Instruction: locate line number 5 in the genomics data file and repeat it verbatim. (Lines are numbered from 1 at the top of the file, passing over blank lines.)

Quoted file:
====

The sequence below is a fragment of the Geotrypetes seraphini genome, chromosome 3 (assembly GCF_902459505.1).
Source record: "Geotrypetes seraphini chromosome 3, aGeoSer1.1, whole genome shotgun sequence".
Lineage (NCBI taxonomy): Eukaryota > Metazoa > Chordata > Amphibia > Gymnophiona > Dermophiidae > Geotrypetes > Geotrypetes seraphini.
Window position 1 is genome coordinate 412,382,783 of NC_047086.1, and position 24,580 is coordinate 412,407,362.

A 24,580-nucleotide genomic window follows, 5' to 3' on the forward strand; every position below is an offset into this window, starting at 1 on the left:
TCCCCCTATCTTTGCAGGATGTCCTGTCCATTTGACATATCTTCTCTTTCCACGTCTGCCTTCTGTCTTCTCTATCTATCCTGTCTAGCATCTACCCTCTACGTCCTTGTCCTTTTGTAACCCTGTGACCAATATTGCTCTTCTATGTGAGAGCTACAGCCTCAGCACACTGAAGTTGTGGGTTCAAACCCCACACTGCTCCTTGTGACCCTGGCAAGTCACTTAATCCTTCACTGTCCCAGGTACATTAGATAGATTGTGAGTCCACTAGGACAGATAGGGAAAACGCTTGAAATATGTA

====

A 24,580-nucleotide genomic window follows, 5' to 3' on the forward strand; every position below is an offset into this window, starting at 1 on the left: